- 10 Successful Solutions to the Shower Challenge – Members article – Jane Verity (Learn 10 reasons why people with dementia might refuse to shower and their 10 successful solutions; including: Living in the Past, The loss of Abstract Thinking, and Misinterpretation plus learn 3 helpful hints towards successful bath and shower times.)
- Reducing Anxiety and Agitation with Aromatherapy – Members article – E. Joy Bowles BSc. (Read how aromatherapy appears to be providing an alternative to the use of anti-psychotic and sedative drugs that often are prescribed for so-called difficult behaviours.)
- How can Aromatherapy Help People with Dementia? – Members article – E. Joy Bowles BSc. (Joy’s article reveals how the ‘sense of smell is non-verbal and can get through” to emotions when words fail’; the use of smells can help orient people with dementia to time and space; tips for choosing and using the right oils to lessen anxiety, agitation and depression.)
- Turning Hassles into Highs – Members article – Jane Verity (Learn simple strategies to turn negative experiences in every day tasks into real highs, ensuring successful outcomes for all; plus the two keys to how these techniques work.)
- Hugs not Drugs – Members short article – Jane Verity (Discover 3 factors behind attention-seeking behaviour, the 5 secrets to “great” hugs and 5 hints to check if a hug is creating discomfort in another person; plus a wonderful non-threatening excuse for exchanging a big hug.)
- A Doorway to the Present – Members article – by E. Joy Bowles BSc. (Learn how brain cells respond to incoming messages about odours and how we can use them to redirect or distract agitation; plus learn how odours can be used to encourage people with dementia back to the present.)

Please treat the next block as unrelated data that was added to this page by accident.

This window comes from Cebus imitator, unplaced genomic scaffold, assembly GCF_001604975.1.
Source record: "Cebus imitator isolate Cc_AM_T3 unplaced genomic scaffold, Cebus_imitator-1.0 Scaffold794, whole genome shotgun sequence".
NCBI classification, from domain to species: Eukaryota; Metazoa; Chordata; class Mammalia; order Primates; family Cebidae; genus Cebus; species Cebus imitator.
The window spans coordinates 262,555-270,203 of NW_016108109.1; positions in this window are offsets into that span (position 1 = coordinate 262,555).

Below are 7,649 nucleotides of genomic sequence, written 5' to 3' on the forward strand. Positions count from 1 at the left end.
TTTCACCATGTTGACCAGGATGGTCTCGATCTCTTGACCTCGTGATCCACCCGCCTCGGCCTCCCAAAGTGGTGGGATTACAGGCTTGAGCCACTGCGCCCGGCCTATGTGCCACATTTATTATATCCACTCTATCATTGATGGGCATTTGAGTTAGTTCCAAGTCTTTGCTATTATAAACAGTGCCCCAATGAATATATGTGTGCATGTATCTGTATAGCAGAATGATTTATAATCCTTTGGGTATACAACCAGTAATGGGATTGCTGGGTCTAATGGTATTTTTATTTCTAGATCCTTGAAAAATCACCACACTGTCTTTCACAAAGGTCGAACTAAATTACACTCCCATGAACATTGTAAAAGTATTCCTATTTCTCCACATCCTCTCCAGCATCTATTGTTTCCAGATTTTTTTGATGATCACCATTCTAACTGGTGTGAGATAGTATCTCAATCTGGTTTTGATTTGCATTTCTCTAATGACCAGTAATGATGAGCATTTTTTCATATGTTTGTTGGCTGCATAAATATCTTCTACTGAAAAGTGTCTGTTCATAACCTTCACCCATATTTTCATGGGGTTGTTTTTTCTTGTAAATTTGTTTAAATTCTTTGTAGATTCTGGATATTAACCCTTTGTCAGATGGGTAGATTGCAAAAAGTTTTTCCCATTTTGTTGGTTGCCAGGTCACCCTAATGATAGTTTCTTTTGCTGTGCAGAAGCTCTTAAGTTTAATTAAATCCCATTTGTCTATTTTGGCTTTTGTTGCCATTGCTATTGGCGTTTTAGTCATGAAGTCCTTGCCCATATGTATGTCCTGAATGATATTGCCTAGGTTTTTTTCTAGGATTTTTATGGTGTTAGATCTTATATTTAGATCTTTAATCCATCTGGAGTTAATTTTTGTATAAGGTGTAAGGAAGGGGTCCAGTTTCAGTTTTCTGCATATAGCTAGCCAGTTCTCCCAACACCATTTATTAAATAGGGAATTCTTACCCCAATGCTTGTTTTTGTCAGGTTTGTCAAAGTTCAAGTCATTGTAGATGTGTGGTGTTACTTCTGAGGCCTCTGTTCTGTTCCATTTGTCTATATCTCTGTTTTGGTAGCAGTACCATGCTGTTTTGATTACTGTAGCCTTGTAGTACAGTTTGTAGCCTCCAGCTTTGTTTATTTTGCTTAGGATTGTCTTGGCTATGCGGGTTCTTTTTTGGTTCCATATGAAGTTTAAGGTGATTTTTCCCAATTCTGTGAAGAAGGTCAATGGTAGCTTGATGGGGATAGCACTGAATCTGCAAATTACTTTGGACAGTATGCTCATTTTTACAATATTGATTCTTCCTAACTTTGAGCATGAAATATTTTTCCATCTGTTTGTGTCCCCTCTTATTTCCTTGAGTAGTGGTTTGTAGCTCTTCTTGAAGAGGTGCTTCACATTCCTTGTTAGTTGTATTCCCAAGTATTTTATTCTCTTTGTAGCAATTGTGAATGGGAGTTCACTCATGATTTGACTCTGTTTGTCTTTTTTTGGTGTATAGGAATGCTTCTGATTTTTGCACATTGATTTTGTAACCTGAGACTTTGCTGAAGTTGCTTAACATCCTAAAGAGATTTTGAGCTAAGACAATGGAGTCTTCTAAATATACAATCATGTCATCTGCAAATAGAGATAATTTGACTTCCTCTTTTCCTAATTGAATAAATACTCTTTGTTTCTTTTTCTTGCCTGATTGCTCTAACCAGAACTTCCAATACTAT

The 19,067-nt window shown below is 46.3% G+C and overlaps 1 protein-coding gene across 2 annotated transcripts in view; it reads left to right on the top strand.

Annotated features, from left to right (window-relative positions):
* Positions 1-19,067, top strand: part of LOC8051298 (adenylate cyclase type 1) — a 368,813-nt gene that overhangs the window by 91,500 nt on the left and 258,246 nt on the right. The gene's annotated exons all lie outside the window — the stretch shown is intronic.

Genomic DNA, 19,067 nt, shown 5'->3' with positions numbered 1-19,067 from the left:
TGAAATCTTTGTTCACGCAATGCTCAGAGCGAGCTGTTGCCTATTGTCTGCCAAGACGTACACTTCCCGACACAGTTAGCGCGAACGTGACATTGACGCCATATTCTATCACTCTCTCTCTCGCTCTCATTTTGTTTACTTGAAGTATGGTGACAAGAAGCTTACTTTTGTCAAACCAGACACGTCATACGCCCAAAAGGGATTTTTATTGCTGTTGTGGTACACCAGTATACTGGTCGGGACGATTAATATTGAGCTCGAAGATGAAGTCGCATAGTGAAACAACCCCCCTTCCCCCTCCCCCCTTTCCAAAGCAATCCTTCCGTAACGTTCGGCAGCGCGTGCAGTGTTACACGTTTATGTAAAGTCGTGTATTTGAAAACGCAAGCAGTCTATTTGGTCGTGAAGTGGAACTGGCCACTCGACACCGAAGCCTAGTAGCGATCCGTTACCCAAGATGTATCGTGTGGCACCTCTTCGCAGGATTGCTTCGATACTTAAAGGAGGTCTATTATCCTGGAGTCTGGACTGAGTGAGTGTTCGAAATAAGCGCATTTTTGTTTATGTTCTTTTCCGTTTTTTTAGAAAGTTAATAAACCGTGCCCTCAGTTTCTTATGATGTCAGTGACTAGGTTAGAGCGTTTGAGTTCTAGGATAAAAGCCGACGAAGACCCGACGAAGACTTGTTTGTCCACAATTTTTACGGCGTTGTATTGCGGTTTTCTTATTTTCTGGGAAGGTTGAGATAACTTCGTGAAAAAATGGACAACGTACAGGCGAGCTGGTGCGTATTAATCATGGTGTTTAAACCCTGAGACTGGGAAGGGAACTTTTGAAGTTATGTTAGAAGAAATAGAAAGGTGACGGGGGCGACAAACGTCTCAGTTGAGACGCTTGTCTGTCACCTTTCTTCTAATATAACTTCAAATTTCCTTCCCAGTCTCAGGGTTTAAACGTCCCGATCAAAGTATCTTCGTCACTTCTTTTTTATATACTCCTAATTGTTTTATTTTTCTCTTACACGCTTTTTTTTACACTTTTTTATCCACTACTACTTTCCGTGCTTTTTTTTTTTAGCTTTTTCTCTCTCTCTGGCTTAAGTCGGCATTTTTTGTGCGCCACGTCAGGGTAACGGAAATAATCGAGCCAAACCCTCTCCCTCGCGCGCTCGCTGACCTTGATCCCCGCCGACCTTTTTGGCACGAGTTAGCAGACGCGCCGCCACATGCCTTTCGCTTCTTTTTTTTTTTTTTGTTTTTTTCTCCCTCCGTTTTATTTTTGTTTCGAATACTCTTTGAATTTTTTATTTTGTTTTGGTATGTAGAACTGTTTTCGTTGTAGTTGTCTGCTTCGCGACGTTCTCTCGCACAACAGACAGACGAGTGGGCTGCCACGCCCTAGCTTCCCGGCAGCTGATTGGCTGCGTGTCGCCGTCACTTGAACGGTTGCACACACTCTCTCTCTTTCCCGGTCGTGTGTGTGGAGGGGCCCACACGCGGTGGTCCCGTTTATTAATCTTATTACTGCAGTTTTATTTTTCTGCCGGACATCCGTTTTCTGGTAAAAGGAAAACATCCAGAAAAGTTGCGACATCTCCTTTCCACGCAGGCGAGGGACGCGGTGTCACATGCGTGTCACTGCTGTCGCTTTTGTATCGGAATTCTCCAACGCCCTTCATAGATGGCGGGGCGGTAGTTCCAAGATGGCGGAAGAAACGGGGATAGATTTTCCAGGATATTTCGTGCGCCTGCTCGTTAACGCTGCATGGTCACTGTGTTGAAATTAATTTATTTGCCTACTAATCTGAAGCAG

- Sure-Fire Trust Building – Members tip – (Discover how to establish trust with a person with dementia in a split-second, and how to avoid unconsciously triggering difficult behaviour.)
- Creative Thinking Solves Toilet Challenge – Tip – (A professional carer’s tip to solving the challenge of a resident going to the toilet everywhere, but in the toilet, plus a fantastic question to ask when seeking constructive solutions to challenging behaviours.)
- Ribbons Turn Shower Challenge into Bliss – Tip – (Read how one professional carer discovered successful showering through the magic of colour.)
Spark of Life Club Program Educational Kit – A complete educational resource that enables you to bring the benefits of the Spark of Life Club Program to your facility.
How to dissolve difficult behaviour Program – ‘How to dissolve difficult behaviour’ introduces the Spark of Life Approach, which dissolves challenging situations and creates a nurturing environment where everyone can thrive – Visit our online store
Difficult Behaviour –How to Understand It, Deal with It and Prevent It – Manual – Jane Verity – Visit our Online Store
How to Truly Understand Dementia – A guide – Manual – Jane Verity – Visit our Online Store
Top tips to turn around Difficult Behaviour – A3 poster – Visit our Online Store
Nonviolent Communication – book – Marshall B. Rosenberg Ph.D. Puddle Dancer Press (2003) – Visit our Online Store